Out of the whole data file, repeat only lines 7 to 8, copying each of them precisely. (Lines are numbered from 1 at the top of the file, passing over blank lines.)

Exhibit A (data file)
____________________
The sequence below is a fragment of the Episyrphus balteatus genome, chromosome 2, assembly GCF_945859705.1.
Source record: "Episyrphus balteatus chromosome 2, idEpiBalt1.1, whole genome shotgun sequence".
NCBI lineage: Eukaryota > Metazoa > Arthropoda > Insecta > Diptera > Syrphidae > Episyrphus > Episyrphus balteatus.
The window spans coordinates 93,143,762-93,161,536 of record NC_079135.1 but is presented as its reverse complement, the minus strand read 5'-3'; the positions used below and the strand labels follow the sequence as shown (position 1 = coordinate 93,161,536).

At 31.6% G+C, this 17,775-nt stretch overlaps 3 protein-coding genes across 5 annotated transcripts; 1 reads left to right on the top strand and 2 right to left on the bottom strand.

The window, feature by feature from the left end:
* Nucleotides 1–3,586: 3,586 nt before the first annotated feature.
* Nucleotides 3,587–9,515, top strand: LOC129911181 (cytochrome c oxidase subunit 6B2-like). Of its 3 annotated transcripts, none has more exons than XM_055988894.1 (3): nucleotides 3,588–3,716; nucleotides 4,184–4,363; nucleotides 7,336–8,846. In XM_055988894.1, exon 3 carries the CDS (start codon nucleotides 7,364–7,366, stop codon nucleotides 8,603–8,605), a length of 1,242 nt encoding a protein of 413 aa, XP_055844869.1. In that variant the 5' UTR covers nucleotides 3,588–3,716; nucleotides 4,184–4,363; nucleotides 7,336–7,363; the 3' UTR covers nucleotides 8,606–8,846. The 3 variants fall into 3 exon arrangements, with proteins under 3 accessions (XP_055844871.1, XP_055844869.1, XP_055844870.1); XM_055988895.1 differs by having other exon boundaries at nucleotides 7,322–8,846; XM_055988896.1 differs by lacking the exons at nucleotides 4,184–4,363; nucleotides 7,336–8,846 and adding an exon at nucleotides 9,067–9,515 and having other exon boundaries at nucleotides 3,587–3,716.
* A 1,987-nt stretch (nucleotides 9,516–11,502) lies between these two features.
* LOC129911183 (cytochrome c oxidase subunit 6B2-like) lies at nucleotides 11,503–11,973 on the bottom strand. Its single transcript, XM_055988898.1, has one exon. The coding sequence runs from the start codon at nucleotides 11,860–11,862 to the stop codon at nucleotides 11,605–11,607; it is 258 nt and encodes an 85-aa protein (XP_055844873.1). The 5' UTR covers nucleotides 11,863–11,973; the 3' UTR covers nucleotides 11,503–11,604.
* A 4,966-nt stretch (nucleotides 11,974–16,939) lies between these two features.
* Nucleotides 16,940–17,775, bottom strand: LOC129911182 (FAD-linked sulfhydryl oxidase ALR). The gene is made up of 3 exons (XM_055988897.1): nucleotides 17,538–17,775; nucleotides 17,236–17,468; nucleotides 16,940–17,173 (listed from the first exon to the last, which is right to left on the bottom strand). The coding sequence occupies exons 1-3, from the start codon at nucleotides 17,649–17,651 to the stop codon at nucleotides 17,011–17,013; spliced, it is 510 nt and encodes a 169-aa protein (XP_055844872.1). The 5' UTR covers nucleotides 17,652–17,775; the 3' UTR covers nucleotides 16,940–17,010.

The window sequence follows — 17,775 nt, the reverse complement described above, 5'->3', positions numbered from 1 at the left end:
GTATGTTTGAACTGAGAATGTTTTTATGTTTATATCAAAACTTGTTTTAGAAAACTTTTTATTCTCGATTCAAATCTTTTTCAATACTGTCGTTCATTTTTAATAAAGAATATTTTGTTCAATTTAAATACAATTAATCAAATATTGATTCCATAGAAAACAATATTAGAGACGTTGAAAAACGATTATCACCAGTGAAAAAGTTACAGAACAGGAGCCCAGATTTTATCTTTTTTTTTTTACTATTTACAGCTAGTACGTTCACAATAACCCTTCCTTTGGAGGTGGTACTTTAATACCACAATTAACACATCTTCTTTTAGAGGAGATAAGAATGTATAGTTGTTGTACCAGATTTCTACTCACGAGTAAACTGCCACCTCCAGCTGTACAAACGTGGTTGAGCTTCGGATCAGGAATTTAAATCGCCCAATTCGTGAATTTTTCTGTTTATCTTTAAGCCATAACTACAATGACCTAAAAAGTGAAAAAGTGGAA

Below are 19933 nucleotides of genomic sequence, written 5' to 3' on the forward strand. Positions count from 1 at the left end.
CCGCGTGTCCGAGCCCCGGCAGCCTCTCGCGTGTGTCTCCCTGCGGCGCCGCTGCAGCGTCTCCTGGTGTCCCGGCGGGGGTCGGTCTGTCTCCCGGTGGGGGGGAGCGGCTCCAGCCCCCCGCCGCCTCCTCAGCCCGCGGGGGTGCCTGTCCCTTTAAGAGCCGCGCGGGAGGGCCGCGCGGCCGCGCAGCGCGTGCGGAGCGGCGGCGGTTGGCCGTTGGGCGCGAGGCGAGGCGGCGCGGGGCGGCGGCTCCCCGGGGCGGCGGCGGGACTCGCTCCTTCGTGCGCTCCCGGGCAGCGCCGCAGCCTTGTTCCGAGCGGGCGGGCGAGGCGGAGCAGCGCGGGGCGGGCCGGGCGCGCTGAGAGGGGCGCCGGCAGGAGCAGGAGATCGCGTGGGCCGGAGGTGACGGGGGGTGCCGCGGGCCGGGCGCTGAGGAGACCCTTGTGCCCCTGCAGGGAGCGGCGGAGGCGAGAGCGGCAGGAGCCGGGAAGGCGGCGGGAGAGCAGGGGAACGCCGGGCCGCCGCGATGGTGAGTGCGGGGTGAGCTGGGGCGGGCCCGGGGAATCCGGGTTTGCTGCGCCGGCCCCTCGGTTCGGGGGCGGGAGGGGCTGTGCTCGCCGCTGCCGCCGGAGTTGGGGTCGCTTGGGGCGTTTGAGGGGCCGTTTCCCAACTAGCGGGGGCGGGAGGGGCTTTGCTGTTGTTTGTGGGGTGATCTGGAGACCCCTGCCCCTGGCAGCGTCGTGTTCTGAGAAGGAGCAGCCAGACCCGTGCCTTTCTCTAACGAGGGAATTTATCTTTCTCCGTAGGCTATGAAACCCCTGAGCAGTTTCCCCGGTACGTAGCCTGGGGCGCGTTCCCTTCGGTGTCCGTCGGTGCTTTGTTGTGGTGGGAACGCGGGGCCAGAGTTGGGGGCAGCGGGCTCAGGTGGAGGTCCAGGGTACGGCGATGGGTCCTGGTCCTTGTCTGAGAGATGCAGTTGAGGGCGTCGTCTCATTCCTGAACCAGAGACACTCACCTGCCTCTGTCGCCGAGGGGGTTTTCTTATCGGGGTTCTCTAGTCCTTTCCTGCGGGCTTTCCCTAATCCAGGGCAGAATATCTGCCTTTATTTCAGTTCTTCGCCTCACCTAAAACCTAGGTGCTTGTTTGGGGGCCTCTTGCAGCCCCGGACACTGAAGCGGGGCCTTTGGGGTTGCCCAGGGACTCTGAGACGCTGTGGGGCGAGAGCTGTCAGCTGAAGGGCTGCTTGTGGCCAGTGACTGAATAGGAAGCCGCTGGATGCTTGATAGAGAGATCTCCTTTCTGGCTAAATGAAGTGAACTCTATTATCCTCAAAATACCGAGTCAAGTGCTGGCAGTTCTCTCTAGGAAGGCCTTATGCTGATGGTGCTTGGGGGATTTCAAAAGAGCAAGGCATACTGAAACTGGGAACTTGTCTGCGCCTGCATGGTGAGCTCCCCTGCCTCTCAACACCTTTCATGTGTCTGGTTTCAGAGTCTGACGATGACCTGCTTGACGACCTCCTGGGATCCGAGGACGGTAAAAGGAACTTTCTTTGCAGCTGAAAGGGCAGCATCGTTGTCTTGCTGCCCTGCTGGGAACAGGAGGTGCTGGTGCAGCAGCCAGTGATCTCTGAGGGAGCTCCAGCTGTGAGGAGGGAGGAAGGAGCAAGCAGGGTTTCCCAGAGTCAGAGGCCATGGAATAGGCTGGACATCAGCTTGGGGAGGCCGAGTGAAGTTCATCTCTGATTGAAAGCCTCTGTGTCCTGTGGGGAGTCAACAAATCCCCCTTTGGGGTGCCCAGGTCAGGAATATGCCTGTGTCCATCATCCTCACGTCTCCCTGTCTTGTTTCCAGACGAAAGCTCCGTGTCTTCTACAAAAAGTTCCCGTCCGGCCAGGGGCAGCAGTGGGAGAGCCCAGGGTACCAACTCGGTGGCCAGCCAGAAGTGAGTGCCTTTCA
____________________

* Nucleotides 1–3,586: 3,586 nt before the first annotated feature.
* Nucleotides 3,587–9,515, top strand: LOC129911181 (cytochrome c oxidase subunit 6B2-like). Of its 3 annotated transcripts, none has more exons than XM_055988894.1 (3): nucleotides 3,588–3,716; nucleotides 4,184–4,363; nucleotides 7,336–8,846. In XM_055988894.1, exon 3 carries the CDS (start codon nucleotides 7,364–7,366, stop codon nucleotides 8,603–8,605), a length of 1,242 nt encoding a protein of 413 aa, XP_055844869.1. In that variant the 5' UTR covers nucleotides 3,588–3,716; nucleotides 4,184–4,363; nucleotides 7,336–7,363; the 3' UTR covers nucleotides 8,606–8,846. The 3 variants fall into 3 exon arrangements, with proteins under 3 accessions (XP_055844871.1, XP_055844869.1, XP_055844870.1); XM_055988895.1 differs by having other exon boundaries at nucleotides 7,322–8,846; XM_055988896.1 differs by lacking the exons at nucleotides 4,184–4,363; nucleotides 7,336–8,846 and adding an exon at nucleotides 9,067–9,515 and having other exon boundaries at nucleotides 3,587–3,716.